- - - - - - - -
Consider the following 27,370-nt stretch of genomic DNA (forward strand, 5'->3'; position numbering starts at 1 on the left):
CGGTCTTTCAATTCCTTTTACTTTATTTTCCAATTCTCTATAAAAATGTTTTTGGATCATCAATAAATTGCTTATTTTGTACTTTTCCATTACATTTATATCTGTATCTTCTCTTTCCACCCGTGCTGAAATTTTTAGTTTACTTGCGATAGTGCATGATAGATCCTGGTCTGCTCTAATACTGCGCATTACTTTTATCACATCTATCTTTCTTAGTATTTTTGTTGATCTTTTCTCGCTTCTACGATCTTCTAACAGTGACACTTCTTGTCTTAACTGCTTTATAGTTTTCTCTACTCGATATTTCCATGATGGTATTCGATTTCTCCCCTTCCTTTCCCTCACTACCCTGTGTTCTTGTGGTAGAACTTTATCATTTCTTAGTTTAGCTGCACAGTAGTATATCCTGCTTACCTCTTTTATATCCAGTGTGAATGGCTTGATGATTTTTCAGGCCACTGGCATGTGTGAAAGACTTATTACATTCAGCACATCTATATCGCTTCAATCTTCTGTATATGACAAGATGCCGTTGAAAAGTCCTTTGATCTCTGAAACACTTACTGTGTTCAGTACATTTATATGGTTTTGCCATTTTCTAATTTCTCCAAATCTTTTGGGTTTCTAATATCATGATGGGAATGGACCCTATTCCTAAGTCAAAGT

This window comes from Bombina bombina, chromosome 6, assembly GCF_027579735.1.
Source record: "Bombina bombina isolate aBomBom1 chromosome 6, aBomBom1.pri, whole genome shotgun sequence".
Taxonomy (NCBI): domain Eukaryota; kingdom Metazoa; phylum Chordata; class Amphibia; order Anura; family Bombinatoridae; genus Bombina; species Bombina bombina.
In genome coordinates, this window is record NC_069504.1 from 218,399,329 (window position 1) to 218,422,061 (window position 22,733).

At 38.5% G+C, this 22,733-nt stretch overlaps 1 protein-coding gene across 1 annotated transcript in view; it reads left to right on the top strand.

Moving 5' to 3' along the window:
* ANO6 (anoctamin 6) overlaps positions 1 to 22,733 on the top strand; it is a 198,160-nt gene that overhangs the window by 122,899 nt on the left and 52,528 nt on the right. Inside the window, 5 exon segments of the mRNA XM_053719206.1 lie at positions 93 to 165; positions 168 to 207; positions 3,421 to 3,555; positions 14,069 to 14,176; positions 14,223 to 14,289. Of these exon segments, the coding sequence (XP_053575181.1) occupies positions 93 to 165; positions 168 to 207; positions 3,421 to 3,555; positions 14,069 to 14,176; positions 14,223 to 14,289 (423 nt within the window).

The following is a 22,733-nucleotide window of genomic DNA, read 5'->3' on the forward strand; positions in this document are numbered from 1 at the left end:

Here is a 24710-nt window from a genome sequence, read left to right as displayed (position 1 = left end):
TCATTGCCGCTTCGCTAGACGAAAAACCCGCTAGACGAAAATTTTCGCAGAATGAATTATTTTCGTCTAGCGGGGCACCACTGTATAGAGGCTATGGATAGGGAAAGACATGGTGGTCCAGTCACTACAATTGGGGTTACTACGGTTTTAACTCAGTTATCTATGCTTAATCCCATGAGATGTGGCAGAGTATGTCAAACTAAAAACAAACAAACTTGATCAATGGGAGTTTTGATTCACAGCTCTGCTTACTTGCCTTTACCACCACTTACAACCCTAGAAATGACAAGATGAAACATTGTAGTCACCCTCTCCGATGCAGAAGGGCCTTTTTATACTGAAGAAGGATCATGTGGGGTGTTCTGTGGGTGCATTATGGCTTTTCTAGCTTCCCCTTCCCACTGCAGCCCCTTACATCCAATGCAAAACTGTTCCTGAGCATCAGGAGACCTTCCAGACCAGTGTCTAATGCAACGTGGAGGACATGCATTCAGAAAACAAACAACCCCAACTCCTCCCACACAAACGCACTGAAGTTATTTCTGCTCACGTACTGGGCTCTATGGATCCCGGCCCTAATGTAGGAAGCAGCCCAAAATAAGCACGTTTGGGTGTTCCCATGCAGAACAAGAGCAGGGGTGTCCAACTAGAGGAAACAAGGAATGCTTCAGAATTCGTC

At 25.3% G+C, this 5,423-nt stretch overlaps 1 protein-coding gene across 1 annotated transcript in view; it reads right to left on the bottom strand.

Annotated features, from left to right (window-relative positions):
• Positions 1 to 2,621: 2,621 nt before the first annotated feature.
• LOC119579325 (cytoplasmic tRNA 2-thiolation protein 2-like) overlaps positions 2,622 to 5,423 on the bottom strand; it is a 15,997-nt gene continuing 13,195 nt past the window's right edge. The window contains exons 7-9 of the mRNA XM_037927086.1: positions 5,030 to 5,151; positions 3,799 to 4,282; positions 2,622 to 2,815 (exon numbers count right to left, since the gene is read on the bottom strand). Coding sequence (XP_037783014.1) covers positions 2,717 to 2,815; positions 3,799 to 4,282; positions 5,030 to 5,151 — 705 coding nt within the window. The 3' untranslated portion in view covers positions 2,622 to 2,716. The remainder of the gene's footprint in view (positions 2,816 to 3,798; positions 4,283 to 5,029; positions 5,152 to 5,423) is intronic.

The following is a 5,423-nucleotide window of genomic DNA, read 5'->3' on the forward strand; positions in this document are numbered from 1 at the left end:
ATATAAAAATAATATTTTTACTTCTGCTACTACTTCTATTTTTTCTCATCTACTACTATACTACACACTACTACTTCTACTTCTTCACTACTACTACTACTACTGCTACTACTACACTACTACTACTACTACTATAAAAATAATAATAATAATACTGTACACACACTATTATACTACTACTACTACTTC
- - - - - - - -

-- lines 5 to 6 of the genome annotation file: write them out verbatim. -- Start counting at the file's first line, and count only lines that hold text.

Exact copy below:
Taxonomy (NCBI): domain Eukaryota; kingdom Metazoa; phylum Chordata; class Amphibia; order Anura; family Bombinatoridae; genus Bombina; species Bombina bombina.
In genome coordinates, this window is record NC_069504.1 from 218,399,329 (window position 1) to 218,422,061 (window position 22,733).